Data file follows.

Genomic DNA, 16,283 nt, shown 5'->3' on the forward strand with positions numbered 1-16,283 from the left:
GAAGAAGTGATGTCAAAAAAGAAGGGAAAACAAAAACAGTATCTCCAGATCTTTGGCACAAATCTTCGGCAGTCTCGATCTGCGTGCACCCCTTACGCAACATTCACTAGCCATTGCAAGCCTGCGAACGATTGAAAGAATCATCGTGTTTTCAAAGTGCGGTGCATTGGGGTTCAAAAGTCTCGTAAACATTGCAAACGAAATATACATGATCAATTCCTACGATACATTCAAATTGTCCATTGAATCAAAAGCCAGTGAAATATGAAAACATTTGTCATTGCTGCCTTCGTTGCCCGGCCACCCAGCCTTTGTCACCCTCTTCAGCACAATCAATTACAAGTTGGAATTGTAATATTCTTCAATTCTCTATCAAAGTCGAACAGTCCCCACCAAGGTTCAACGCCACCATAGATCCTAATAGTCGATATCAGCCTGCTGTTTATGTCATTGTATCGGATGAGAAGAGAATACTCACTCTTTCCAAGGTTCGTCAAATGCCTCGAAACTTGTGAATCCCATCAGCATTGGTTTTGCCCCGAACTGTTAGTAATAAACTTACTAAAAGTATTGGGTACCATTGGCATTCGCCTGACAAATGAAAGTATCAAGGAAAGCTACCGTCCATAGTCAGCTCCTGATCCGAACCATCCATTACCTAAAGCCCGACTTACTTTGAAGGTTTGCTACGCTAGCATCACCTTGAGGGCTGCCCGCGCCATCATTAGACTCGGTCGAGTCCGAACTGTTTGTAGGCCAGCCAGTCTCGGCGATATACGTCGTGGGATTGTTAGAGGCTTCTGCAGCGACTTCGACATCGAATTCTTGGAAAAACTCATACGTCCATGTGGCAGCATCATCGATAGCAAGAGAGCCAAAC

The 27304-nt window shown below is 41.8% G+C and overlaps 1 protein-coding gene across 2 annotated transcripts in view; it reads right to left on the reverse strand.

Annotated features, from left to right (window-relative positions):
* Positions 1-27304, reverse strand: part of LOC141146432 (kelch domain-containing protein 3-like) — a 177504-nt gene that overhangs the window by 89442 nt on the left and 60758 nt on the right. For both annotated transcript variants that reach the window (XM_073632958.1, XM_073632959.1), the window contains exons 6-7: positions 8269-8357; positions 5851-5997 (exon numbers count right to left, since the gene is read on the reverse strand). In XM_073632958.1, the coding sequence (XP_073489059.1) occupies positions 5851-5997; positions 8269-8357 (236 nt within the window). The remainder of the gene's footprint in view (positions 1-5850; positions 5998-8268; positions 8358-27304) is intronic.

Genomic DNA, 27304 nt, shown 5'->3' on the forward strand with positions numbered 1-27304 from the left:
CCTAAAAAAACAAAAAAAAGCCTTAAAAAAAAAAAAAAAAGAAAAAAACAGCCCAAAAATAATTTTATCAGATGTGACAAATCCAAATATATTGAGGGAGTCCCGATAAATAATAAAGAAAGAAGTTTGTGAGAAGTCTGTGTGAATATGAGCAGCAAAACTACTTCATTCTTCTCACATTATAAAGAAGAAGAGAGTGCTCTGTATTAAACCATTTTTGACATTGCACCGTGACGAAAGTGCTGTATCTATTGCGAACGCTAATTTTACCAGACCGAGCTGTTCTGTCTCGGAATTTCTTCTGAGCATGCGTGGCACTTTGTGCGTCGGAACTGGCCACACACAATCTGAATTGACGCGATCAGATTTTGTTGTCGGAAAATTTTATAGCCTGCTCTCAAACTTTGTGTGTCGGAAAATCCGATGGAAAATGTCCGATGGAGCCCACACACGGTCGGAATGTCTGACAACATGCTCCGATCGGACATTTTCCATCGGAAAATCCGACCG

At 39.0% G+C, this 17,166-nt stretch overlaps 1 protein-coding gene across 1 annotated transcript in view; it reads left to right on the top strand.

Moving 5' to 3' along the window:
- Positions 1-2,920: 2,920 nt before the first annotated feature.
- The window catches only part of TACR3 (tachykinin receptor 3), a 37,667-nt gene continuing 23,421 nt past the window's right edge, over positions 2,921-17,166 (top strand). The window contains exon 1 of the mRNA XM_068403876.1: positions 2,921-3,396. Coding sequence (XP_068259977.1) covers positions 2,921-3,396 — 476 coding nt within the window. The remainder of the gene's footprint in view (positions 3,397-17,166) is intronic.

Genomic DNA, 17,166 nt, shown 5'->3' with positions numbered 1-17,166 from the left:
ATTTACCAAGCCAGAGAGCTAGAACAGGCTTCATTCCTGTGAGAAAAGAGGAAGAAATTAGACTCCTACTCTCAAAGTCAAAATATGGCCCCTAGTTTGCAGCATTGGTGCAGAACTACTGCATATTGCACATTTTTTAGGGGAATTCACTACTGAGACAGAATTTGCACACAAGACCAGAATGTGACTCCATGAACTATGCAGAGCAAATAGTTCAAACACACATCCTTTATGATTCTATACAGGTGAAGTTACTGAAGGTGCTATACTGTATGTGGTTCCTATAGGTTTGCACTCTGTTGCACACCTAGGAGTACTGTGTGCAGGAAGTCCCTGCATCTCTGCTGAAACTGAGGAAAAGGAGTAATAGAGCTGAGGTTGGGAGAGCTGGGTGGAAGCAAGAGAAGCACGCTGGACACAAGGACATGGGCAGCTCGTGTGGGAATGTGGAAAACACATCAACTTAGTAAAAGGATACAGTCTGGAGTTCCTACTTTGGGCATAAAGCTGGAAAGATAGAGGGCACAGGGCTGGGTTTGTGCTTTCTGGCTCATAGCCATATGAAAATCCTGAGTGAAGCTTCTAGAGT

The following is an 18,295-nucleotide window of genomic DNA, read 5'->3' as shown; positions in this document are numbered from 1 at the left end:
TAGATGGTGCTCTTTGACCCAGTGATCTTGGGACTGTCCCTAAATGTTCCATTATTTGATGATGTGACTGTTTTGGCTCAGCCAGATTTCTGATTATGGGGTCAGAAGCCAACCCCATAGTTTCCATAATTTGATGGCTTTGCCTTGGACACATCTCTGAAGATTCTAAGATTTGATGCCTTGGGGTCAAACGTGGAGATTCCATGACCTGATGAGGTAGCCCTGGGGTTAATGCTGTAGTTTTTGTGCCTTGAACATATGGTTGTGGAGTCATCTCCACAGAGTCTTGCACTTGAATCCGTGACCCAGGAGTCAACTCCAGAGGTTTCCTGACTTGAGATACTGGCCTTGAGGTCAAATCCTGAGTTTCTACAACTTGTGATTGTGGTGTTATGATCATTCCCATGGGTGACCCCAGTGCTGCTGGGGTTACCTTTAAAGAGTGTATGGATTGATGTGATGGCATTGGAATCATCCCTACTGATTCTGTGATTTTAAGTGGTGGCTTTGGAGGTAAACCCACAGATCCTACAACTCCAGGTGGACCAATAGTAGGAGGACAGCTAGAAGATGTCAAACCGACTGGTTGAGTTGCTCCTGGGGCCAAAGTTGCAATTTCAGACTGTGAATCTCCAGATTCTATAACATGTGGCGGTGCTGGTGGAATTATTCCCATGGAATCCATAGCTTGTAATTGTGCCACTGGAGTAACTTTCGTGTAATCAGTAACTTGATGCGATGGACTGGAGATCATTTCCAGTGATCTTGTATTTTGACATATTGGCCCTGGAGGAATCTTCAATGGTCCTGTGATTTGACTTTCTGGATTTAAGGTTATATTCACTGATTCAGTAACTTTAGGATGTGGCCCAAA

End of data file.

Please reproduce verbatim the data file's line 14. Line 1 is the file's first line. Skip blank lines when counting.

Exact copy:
The following is an 18,295-nucleotide window of genomic DNA, read 5'->3' as shown; positions in this document are numbered from 1 at the left end: